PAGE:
The IOSH Future Leader Conference is taking place on November 5th and includes a session titled ‘Robots: meet your new colleagues’, by health and safety consultant Bridget Leathley. This should be a really interesting examination of the benefits that robots and cobots (robot co-workers) can bring to occupational health and safety.
The Future Leaders Conference is aimed at those new to the profession (less than five years) as well as to professionals under the age of 35. In the last SHP UK survey of health and safety professionals, the demographic was 70% male, 60% aged over 45 and 90% of white ethnicity.
That survey was less specific on the educational backgrounds of health and safety professionals. Specifically, I wanted to know how what percentage had an educational background in psychology. Why? Because, with the rise of the machines (coupled with the changing working practices of the gig economy), managing the psychological well-being of workers is going to become an imperative.
This is not to say that the advance of technology is a bad thing, or even to be slowed. The benefits of automation and the occupational safety benefits from having, for example, drones performing otherwise “at height” activities are clear. But, what are the impacts on the human workforce as millions of blue-collar workers are replaced by ‘machines’? Also, it’s not just blue-collar workers, increasing numbers of white-collar jobs have been, and will increasingly be, lost to the ‘machines’.
A recent report from Oxford Economics estimates that a further 20 million manufacturing jobs will be lost globally by 2030, and that’s just manufacturing. The service sector is equally at risk from robotics, AI, machine learning and increased computing power with logistics and IT just two examples of industries already significantly impacted/improved by the ‘machines’.
Of course, this isn’t the first time that automation has significantly impacted the workforce. We’ve already seen the industrial revolution (among others) and the changes (for good) those made on society and the global workforce. What’s different today is the exponential nature of change brought on by technology and the shift of global economic models from scarcity to abundance. If you’d like a wild ride, Google “gray goo drexler”…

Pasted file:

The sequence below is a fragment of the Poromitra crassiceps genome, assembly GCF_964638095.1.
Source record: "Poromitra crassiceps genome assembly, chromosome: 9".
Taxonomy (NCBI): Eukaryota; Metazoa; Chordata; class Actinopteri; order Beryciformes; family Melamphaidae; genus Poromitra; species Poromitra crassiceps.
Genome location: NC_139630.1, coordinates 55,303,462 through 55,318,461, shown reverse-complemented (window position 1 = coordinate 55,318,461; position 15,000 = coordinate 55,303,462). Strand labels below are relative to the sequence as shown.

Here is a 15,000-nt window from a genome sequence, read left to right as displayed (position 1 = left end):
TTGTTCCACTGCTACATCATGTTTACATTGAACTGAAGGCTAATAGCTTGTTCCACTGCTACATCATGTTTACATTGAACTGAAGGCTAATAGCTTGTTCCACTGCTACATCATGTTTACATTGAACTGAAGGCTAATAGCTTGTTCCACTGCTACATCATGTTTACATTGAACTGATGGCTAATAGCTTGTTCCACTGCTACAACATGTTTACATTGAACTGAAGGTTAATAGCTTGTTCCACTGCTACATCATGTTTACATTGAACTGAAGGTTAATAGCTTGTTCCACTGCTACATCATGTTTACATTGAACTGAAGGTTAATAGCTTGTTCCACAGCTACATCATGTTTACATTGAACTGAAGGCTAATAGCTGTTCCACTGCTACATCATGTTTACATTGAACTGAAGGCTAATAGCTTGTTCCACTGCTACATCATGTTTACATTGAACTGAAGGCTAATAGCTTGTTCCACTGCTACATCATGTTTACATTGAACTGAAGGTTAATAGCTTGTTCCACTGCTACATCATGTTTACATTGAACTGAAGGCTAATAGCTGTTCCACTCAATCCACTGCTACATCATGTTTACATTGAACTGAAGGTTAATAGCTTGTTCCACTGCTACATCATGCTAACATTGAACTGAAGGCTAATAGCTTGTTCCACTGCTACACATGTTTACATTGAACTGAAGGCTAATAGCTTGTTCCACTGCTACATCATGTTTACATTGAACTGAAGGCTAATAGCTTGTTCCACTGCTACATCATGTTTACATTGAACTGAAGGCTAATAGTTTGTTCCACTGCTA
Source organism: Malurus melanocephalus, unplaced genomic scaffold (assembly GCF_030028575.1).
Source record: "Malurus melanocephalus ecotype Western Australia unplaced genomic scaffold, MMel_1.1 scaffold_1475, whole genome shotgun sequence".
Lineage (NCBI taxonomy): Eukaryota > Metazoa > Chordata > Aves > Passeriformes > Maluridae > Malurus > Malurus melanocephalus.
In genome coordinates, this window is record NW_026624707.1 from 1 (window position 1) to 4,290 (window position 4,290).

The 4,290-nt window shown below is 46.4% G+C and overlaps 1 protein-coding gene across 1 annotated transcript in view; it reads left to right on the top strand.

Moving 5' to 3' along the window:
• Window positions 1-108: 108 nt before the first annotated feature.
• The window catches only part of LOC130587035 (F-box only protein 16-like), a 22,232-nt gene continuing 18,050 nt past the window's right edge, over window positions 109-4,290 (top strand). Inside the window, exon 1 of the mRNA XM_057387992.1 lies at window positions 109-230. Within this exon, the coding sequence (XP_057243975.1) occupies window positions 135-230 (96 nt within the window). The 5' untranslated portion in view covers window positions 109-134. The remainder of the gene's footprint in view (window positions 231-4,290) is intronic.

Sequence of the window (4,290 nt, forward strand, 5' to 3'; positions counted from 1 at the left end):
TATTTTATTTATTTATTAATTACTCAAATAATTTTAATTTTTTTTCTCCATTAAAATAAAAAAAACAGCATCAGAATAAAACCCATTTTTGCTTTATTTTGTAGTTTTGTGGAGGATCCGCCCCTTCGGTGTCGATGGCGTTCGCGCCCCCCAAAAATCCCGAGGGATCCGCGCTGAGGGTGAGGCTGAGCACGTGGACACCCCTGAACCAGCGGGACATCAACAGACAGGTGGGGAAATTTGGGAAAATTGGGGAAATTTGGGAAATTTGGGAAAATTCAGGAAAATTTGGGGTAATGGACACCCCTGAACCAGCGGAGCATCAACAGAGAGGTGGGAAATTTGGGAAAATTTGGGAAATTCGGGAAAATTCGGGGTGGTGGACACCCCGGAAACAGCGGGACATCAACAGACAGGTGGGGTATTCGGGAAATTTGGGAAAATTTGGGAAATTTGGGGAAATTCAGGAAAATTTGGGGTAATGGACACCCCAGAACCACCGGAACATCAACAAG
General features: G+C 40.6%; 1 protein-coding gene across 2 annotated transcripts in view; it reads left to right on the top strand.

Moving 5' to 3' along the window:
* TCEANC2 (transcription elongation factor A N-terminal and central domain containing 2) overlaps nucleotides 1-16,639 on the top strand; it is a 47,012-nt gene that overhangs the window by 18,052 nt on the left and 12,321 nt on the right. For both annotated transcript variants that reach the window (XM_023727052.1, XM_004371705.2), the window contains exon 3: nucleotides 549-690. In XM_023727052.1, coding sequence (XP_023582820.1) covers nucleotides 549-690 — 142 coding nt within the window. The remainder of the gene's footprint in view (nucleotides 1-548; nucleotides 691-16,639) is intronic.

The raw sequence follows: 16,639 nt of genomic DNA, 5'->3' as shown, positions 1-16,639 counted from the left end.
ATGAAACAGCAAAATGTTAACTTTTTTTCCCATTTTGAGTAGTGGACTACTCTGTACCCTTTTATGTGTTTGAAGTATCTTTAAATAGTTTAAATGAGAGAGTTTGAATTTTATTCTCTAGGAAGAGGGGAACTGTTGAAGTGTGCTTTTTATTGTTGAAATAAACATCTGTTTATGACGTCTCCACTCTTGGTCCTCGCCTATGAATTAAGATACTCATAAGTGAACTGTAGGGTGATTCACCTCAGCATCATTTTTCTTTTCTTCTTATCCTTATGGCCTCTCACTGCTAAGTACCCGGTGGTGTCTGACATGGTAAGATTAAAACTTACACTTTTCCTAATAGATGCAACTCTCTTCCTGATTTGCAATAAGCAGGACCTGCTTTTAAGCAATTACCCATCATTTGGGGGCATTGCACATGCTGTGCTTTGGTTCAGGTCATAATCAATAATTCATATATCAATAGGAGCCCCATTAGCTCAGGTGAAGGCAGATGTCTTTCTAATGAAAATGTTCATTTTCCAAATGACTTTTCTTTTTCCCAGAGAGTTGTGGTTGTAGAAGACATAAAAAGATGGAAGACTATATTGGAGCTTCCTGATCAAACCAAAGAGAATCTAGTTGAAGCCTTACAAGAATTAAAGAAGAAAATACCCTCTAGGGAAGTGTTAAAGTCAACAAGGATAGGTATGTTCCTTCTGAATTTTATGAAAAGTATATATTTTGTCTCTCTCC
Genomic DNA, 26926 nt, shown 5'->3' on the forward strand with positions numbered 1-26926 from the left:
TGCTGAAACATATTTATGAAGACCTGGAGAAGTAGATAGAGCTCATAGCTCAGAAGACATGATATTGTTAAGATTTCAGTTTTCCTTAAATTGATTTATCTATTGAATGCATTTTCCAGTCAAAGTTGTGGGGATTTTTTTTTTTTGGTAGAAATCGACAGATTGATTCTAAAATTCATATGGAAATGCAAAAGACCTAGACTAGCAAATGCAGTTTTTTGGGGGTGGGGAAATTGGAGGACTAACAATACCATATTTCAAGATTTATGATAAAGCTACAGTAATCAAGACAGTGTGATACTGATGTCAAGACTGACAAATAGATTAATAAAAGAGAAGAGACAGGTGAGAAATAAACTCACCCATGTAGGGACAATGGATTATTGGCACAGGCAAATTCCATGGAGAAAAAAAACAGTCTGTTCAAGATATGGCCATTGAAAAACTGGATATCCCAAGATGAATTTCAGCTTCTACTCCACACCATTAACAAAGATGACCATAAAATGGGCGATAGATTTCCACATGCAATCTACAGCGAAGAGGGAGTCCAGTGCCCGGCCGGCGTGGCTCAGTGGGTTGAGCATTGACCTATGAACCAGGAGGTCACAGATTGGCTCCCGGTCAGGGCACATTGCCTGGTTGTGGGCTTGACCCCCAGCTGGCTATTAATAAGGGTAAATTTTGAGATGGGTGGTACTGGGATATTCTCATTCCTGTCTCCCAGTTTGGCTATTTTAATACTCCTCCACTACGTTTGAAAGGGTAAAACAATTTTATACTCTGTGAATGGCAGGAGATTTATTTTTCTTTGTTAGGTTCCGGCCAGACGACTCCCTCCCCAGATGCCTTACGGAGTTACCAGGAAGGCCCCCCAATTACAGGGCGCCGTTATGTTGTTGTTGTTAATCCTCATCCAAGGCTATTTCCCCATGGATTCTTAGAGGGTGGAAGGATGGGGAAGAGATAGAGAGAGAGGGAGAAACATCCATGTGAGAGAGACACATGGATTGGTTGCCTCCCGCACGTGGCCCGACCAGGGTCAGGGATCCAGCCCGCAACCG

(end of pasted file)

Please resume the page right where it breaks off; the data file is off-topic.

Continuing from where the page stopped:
The gig economy is a great safety net for those displaced by technology. We can all take advantage of a second (or third) job in the service sector as, for example, a part-time taxi driver but even those jobs will likely go with the adoption of driverless cars. Does it matter that we’re being displaced if we can still make money and add to our quality of life? Is that even feasible? The recent epidemic of cabby suicides in New York might suggest otherwise.
So, yes, technology is great and the introduction of cobots, drones, AI, predictive analytics, etc. is fantastic as they will doubtless contribute to improved safety performance. However, the evidence suggests we will have to deal with ever-increasing wellness problems and, hence, our interest in the educational recruiting grounds for health and safety professionals.
There are major challenges to be faced as a health and safety industry and more broadly as a global society, particularly as these trends accelerate. Ray Kurweil predicts that “2045 is the date for the ‘Singularity’ which is when we will multiply our effective intelligence a billion fold by merging with the intelligence we have created.”
That’s only 26 years away.
Will Government prove capable of managing the transition? Our Government? Any Government? Have you seen any discourse around this topic? Well, there is one entrepreneur/politician in the current Democratic nomination race for the 2020 US Presidency who is putting forward policies that deal with the social fall-out from this changing world and that’s Andrew Yang.
I’ll leave it to the reader to explore those policies as you wish, but it is good to know that there are those seeking public office with awareness of these major shifts and with the vision to propose potential solutions.